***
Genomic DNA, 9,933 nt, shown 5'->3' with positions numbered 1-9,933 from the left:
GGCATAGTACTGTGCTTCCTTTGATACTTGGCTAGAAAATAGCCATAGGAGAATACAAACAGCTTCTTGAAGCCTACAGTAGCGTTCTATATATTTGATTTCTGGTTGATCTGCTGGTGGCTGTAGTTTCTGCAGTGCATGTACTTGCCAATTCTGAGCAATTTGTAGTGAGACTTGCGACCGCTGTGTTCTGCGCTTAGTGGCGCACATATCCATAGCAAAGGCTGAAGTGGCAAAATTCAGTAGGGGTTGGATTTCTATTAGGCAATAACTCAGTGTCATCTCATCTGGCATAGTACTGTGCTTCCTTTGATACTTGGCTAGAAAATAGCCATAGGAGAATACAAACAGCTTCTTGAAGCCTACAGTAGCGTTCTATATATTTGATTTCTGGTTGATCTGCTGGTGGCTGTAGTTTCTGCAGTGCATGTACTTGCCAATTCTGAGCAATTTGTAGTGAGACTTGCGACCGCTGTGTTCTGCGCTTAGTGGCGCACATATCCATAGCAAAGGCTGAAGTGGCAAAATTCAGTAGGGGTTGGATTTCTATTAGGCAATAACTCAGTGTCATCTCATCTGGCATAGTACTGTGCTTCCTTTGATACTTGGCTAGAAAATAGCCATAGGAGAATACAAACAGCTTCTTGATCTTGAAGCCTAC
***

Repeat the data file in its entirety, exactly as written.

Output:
Genomic DNA, 9,933 nt, shown 5'->3' with positions numbered 1-9,933 from the left:
GGCATAGTACTGTGCTTCCTTTGATACTTGGCTAGAAAATAGCCATAGGAGAATACAAACAGCTTCTTGAAGCCTACAGTAGCGTTCTATATATTTGATTTCTGGTTGATCTGCTGGTGGCTGTAGTTTCTGCAGTGCATGTACTTGCCAATTCTGAGCAATTTGTAGTGAGACTTGCGACCGCTGTGTTCTGCGCTTAGTGGCGCACATATCCATAGCAAAGGCTGAAGTGGCAAAATTCAGTAGGGGTTGGATTTCTATTAGGCAATAACTCAGTGTCATCTCATCTGGCATAGTACTGTGCTTCCTTTGATACTTGGCTAGAAAATAGCCATAGGAGAATACAAACAGCTTCTTGAAGCCTACAGTAGCGTTCTATATATTTGATTTCTGGTTGATCTGCTGGTGGCTGTAGTTTCTGCAGTGCATGTACTTGCCAATTCTGAGCAATTTGTAGTGAGACTTGCGACCGCTGTGTTCTGCGCTTAGTGGCGCACATATCCATAGCAAAGGCTGAAGTGGCAAAATTCAGTAGGGGTTGGATTTCTATTAGGCAATAACTCAGTGTCATCTCATCTGGCATAGTACTGTGCTTCCTTTGATACTTGGCTAGAAAATAGCCATAGGAGAATACAAACAGCTTCTTGATCTTGAAGCCTAC